At least 58 people have died of cholera in Borno, north east Nigeria, in the last one week, state Commissioner for Health Juliana Bitrus has confirmed.
She said that 559 cases of the disease have so far been documented.
Dr Bitrus said the outbreak was recorded in Gwoza, Kaga, Hawul, Magumeri, Damboa, Maiduguri metropolitan and Jere local government areas in Borno state, which shares a border with Chad and Cameroon.
Borno has also recorded over 45,000 deaths in terrorist attacks by Boko Haram insurgents since 2009.
The health commissioner reported on August 31, 2021 that 354 cholera cases and 34 deaths were recorded in Gwoza while Hawul recorded 126 cases and 11 deaths.
“The remaining are Kaga with 22 cases and two deaths, Magumeri with six cases and one death and Damboa with 39 cases and 10 deaths.
“Jere has eight cases with one death while Maiduguri has four cases with no death,” the commissioner said.
She said the government had directed all rapid response teams for disease surveillance and control in the affected councils to ensure timely response to all suspected cases.
“All secondary health facilities have been directed to create isolation wards for management of cholera cases,” Dr Bitrus said.
The commissioner urged the public to take precautionary measures by observing strict hygiene.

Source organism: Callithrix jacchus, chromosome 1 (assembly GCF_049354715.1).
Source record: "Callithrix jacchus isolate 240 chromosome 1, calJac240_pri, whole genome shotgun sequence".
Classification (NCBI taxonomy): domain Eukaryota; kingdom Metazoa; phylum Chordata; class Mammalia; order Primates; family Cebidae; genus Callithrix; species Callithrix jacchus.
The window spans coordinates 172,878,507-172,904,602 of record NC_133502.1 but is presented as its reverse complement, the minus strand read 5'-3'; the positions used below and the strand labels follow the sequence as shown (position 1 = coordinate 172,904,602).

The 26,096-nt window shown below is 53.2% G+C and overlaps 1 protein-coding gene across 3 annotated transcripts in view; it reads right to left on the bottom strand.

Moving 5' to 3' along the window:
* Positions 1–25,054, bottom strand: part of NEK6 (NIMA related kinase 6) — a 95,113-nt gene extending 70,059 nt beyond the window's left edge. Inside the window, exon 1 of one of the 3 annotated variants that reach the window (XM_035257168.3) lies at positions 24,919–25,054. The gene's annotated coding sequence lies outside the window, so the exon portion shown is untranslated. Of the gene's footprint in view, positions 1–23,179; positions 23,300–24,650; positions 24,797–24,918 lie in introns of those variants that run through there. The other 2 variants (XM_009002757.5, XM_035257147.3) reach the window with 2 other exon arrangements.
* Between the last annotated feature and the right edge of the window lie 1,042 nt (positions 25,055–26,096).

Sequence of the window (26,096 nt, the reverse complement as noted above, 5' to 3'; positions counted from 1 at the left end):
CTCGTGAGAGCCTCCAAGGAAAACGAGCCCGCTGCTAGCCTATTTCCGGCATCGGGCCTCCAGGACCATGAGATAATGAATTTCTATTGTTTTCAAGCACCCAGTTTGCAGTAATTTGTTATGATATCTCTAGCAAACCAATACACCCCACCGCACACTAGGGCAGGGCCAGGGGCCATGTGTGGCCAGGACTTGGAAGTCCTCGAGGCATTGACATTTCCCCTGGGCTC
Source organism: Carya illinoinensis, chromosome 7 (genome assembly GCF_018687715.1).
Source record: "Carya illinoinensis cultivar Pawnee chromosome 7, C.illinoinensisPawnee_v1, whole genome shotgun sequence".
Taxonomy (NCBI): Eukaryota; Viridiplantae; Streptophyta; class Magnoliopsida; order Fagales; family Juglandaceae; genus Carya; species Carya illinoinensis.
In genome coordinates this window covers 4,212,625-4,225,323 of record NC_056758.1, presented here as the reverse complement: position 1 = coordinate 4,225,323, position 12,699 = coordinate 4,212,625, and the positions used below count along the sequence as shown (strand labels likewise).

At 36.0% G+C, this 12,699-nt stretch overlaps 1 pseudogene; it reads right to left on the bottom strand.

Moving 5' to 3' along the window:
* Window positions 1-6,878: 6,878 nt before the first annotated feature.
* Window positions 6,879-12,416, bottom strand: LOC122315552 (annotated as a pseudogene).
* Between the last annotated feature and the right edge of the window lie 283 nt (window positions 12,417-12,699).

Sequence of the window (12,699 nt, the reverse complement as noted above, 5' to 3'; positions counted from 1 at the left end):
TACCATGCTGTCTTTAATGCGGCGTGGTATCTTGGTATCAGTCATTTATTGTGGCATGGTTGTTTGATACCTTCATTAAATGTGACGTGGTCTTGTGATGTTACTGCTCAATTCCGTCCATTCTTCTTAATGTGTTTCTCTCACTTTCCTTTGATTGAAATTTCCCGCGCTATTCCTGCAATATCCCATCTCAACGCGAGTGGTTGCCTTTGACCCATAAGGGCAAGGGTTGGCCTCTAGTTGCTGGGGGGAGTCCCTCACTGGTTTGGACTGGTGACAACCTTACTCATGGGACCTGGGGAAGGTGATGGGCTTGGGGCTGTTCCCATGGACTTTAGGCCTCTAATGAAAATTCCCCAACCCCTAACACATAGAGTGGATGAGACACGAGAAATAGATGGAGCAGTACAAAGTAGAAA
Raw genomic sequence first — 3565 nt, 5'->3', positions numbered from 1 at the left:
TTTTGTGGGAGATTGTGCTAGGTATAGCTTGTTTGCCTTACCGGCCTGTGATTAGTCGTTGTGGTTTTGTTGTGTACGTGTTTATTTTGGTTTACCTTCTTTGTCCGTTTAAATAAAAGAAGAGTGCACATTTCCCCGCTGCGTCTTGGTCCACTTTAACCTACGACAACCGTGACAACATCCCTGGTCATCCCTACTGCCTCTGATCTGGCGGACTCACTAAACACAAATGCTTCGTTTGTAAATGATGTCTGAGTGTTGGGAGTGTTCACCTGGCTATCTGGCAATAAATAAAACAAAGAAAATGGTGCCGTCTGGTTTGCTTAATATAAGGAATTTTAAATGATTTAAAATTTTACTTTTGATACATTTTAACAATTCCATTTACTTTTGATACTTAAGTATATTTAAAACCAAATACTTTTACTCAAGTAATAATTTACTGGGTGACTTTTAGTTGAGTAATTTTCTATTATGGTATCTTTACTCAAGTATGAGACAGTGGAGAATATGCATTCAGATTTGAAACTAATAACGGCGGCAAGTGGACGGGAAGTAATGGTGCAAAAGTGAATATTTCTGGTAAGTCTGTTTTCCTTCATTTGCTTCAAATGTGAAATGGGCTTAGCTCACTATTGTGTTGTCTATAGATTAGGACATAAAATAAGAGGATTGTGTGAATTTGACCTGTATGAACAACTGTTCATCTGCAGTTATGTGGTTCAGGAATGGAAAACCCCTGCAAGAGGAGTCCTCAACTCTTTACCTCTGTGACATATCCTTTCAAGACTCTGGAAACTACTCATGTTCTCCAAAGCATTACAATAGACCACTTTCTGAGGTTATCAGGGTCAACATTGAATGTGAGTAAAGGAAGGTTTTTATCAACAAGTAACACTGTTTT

“People should observe precautionary measures like regular handwashing before eating and after visiting the toilet, covering of food and warming of leftover food before consumption,” she said.
She further urged the residents to treat water with aqua tablets or by chlorination, and ensure all those who died from the disease are buried in line with IPC protocols.
The chairman of Gwoza Local Government Area (LGA) Ibrahim Bukar announced that about 34 people have died since August 28, 2021.
Prof Bukar said such development is part of challenges being faced by border communities due to lack of health and other facilities, saying the amenities were destroyed by insurgents.
“General hospital, clinics, customs and immigration houses, water and all other properties in the border communities have been destroyed by terrorists,” Prof Bukar said.
“Provision of clean water supply in all border communities is a top priority. Water-related diseases will be avoided when clean water is supplied to border communities. This is very necessary because most sources of water in the destroyed border communities have been polluted with corpses, chemicals…hence they are not good for human consumption,” he added.